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Feature: Artwork for Fly Below The Radar

By Malcolm Cross



Malcolm: I wanted to write some stuff about the artwork on the cover of the new record, because a lot of people have said stuff like 'nice drawing' or asked 'what's an intaglio print anyway?'

To clear things up a bit, I'd like to introduce y'all to Mr Brett Bolander, our wonderful designer friend (see pic 1.) For those of you that don't know, BB worked on the first record - notably designing the original Minibar logo, as well as a bunch of layout stuff - and has gone on to work with us on each subsequent release (the EP and Radar) as well as our merch. He and his wife Heather now have their own design company Paver - I seriously recommend checking out their site! (paver.us)

So, on the 'Radar' project we wanted to try something new. We both have an strong interest/background in traditional printmaking - a very archaic thread of fine art that includes lino and wood cuts, screen printing, lithography, dry point and etching. Each of these kinds of printmaking have very specific flavors and can acheive very unique, organic visual effects. With so much graphic design created entirely on computers from start to finish, we've got pretty used to seeing 'perfection' in album artwork; we wanted to use printmaking both to showcase a lesser known artform and make a cover that had a real handmade character.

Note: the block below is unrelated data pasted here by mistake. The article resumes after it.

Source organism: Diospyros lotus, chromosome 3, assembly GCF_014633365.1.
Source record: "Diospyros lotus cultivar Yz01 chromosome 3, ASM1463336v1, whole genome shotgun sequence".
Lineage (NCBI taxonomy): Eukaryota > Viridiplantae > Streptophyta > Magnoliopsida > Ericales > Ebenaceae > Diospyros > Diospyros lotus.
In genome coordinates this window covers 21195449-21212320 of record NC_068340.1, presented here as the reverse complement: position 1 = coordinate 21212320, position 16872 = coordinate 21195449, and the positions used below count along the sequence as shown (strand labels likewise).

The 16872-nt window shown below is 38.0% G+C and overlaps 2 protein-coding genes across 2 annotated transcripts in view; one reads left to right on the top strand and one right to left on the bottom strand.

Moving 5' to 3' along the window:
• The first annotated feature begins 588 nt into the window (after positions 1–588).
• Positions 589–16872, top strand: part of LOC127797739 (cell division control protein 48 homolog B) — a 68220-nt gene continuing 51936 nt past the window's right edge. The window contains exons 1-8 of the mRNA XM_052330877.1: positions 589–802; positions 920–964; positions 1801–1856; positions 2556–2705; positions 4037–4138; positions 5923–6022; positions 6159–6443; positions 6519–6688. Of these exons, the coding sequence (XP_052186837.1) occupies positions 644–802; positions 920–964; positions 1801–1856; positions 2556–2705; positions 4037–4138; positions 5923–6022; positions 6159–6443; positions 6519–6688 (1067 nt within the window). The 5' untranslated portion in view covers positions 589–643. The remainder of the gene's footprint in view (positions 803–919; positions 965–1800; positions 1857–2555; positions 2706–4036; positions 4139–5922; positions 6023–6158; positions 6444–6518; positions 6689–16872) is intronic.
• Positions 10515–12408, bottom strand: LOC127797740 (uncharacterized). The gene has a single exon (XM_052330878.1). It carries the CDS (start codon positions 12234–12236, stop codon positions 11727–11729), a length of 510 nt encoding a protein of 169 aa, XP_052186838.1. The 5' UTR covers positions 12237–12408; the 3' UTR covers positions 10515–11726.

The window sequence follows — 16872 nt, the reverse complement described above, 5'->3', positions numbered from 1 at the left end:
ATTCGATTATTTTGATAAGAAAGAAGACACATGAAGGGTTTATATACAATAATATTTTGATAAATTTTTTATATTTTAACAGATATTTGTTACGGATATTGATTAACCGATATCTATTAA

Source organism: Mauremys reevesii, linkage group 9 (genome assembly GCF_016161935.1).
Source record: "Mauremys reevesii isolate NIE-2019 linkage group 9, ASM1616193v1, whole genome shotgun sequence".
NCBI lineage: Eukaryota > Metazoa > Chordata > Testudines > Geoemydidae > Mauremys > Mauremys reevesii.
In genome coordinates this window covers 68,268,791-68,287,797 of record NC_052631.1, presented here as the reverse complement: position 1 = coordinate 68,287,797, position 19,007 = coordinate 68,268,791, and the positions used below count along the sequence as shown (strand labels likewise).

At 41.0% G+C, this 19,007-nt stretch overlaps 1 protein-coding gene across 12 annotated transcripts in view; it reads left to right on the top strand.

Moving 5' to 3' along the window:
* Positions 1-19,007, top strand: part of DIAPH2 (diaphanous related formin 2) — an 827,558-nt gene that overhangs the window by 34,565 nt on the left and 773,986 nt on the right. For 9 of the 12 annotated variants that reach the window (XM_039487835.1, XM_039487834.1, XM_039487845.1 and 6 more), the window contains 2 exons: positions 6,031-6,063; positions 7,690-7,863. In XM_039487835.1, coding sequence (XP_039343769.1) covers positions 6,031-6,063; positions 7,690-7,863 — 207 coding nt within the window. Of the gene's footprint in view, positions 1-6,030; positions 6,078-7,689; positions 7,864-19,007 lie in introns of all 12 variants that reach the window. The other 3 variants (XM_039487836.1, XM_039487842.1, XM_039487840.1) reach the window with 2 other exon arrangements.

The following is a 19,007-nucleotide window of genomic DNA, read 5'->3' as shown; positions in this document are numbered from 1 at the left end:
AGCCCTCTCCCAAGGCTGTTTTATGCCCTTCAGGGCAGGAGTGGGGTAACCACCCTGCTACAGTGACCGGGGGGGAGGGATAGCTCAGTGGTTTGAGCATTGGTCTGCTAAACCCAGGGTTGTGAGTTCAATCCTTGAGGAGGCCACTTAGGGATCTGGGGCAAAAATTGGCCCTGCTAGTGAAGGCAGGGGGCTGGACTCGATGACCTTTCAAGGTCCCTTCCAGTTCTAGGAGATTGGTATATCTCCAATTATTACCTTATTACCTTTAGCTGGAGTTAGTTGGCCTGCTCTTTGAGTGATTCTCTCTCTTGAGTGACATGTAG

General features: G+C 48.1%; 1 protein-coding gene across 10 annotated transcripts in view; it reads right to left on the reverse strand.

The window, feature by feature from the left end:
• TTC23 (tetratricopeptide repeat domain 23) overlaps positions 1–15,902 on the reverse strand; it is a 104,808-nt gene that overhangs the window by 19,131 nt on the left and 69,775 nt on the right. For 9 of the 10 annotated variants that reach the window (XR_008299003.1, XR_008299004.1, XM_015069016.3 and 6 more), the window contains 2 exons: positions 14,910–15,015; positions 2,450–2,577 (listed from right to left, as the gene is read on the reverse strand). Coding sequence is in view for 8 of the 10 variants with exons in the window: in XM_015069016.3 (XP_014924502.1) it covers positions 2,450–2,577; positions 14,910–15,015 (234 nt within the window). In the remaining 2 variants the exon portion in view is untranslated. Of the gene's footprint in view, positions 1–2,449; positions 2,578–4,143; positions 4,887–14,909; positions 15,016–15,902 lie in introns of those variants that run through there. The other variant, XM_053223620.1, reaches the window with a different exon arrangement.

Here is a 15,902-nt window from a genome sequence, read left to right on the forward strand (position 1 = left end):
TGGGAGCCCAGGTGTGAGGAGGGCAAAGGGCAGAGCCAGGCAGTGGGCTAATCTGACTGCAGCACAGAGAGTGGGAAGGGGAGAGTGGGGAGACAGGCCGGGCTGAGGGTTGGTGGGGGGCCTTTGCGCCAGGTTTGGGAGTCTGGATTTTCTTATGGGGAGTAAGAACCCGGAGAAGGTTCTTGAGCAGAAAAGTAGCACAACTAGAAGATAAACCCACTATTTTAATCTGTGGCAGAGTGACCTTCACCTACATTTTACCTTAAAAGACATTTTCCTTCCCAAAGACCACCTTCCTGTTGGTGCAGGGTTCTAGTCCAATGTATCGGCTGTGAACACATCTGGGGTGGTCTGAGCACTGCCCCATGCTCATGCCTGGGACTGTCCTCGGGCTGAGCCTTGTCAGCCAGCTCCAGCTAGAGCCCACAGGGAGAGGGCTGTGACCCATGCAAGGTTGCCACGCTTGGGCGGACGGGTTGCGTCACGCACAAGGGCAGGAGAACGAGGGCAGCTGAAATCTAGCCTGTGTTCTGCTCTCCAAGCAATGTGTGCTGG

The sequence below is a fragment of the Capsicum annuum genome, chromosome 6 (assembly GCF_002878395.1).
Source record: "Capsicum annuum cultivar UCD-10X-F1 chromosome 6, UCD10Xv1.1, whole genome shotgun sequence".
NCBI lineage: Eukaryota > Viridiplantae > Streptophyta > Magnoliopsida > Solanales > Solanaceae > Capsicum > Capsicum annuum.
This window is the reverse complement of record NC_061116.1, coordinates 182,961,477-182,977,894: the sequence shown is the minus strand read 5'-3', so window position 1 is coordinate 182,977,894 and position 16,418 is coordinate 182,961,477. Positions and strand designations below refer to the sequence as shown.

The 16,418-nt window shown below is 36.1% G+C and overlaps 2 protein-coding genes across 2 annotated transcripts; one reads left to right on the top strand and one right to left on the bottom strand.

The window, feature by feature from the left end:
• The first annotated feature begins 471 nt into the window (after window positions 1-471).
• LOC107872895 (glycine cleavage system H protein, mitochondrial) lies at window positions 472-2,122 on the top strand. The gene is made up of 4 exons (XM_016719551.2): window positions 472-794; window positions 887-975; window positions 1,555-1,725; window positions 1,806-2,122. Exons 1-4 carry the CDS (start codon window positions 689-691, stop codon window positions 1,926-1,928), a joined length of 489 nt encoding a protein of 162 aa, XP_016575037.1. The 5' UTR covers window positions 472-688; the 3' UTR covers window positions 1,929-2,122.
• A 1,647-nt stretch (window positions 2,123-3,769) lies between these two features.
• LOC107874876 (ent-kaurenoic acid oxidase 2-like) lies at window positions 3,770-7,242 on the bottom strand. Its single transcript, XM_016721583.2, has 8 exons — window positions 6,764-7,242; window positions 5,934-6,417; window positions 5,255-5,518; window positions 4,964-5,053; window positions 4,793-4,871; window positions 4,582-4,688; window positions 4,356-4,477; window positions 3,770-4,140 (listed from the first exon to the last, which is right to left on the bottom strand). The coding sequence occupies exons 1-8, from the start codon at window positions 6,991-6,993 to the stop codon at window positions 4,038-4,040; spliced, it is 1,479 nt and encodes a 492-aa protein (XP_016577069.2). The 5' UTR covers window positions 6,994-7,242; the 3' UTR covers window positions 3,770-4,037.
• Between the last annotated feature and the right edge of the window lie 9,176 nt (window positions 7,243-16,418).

The form we settled on was etching (as in 'come upstairs and see my...'), something we both had plenty of experience in (me at school, Brett at college.) Here's the process in a nutshell: take a metal plate (in our case, zinc.) A 'ground' is applied to the surface - a sort of varnish. The planes and faces were then engraved by me with a 'needle' (a scraping tool) which cuts through the ground and makes a fine line on the plate below.

Next is the etching process itself; you submerge the plate in an acid bath which 'bites' into the lines made by the needle and makes them deeper. The ground is resistant to the acid, allowing for a flat, clean surface everywhere else on the plate. After you're satisfied with the depth of your line, the ground is washed off.

Now you apply the ink; Brett rubs it into the whole plate, then strategically wipes it clean. There are options here - how much ink you leave on the flat plate surface and how much in the line itself. (i.e. the engraved faces and planes.) On the cover version, the lines are slightly over-wiped, giving them a softer, ghostlier quality (look closely at the faces to see what I mean.)

For the background color we used ink rollers (see pic.) We were intentionally going for any imperfections/character that we could create - in our case, the rollers themselves were old with flawed rubber surfaces - perfect! (take another look at the yellow background color on the album cover to see what I mean.)

For the print itself we laid slightly damp handmade paper over the print then ran it through the press (imagine an old fashioned mangle.) The plate is stamped into the paper at pressure and the ink/image tranferred. Nothing quite compares to the 'moment of truth' as you peel your final print away from the plate! (see pic 3)

Each print requires an enormous amount of labour (mainly preparing and cleaning of ink) - despite this we managed a good six or seven variations of color and tone. Hope you liked the one we picked!

-Mal x


Last updated: Oct 01, 2006 - 04:51 PM PDT

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